Interest in EVs Drops as Choices Increase
For the last couple of years, interest in, and sales of, electric cars have been on a steep rise. 2023 is set to be the first year in history where electric car sales eclipse one million units, and at the end of 2022, EVs accounted for over 5 percent of U.S. vehicle sales, a new record. Buyers now have more electric car options than ever before, and there are attractive financial incentives available. But a recent study by Ipsos suggests that after years of growth, interest in EVs has started to wane.
Younger Buyers Less Interested in EVs?
If true, this reversal couldn’t come at a worse time; auto manufacturers are launching new EVs at a rapid pace while government and private enterprise pour billions into improving charging infrastructure. Interest in electric cars should be growing as rapidly as the choice – but Ipsos’ Navigator study showed that 48 percent of survey respondents were considering an EV for their next vehicle, a small drop from 49 percent in 2022. More worryingly, younger buyers, who generally have the highest rates of EV consideration, dropped by 7 percent, while older buyers only dropped by 2 percent.
The reasons for waning interest are familiar ones. Battery life continues to be the top reason buyers aren’t interested in EVs, followed by concerns about recharging time and driving range. Respondents were also concerned about the potential replacement costs for battery packs. Affordability was the number-five concern, but notably, the number of respondents citing affordability as an issue jumped by 8 percent – more than any other issue.
Understanding New Federal Tax Credits
One potential reason for affordability concerns is a lack of understanding of the new federal tax credit structure. Under the U.S. Inflation Reduction Act, tax credits were re-structured; while they once again included manufacturers who had become ineligible, they also established price caps as well as income restrictions. Not all EV buyers are eligible for rebates, and EVs must meet more stringent criteria for local production and materials. More importantly, the rules are not that easy to understand, making the true cost of owning an electric vehicle harder to calculate. (Fortunately, GreenCars can help: our EV incentive tool shows you exactly what you qualify for based on your location, income and the vehicle you are considering.)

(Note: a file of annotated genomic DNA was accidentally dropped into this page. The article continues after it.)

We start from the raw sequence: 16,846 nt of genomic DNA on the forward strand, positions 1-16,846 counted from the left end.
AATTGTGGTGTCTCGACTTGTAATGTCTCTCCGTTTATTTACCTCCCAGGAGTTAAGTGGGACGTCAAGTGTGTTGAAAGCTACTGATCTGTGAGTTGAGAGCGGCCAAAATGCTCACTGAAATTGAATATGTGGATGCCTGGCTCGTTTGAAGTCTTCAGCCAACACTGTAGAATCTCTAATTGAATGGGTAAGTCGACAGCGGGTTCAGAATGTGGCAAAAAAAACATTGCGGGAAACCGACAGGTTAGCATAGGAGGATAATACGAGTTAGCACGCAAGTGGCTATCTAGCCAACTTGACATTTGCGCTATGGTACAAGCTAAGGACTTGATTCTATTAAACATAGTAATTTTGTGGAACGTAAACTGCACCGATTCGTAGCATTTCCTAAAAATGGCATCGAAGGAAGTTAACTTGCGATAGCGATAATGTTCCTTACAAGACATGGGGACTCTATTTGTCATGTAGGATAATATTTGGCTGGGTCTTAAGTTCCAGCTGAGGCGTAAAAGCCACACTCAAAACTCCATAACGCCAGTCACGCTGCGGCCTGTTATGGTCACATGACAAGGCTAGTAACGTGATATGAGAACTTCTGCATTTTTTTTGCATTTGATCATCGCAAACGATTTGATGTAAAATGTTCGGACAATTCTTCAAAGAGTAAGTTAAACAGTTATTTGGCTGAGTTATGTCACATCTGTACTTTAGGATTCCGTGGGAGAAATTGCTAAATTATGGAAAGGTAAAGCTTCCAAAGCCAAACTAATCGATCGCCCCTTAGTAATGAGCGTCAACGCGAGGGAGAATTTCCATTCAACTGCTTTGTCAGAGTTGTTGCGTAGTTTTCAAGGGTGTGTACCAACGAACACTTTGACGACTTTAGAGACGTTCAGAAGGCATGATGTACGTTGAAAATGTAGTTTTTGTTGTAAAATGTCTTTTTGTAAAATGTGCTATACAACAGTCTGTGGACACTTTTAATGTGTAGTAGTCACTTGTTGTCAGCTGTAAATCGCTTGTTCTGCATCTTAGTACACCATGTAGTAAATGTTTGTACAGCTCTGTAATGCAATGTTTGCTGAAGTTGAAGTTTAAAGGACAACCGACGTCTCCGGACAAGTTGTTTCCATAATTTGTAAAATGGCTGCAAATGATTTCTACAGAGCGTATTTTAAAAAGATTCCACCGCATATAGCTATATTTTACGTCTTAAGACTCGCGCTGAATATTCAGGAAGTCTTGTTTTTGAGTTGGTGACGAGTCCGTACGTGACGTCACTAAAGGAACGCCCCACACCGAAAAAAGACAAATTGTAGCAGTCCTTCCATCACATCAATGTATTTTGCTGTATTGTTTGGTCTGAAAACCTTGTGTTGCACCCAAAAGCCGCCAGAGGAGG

Ipsos says that the increased level of regulation is coming at the worst time, limiting the potential impact of the new incentives and limiting customer choice. Ipsos also says that the restrictions send the wrong message – “trying to push consumers away from traditional internal combustion engines rather than a more attractive pull toward BEVs.”
Accessibility of public charging was also an important consideration for potential EV shoppers. While most BEV owners charge daily or weekly, and often at home, those that don’t yet own an electric car have high expectations for charging accessibility. In fact, 73 percent say they need more public charging stations in their area. And while the public charging infrastructure in the U.S. is growing rapidly, reliability of public chargers has declined, creating apprehension towards an EV purchase.
More Electric Vehicle Education Needed
The bottom line on Ipsos’ study is that more education is needed to increase EV consideration. Those that are looking at electric cars as a viable option need to truly understand where and how they will charge regularly; they need access to transparent and easily-understood ownership costs; and clarity and simplicity are needed for government incentives.
For those that have never driven or owned an EV, these post-purchase challenges might prevent them from switching or becoming advocates. On the other hand, increased education could drive a more optimistic climate for the push towards BEVs, accelerating our transition to a more sustainable future.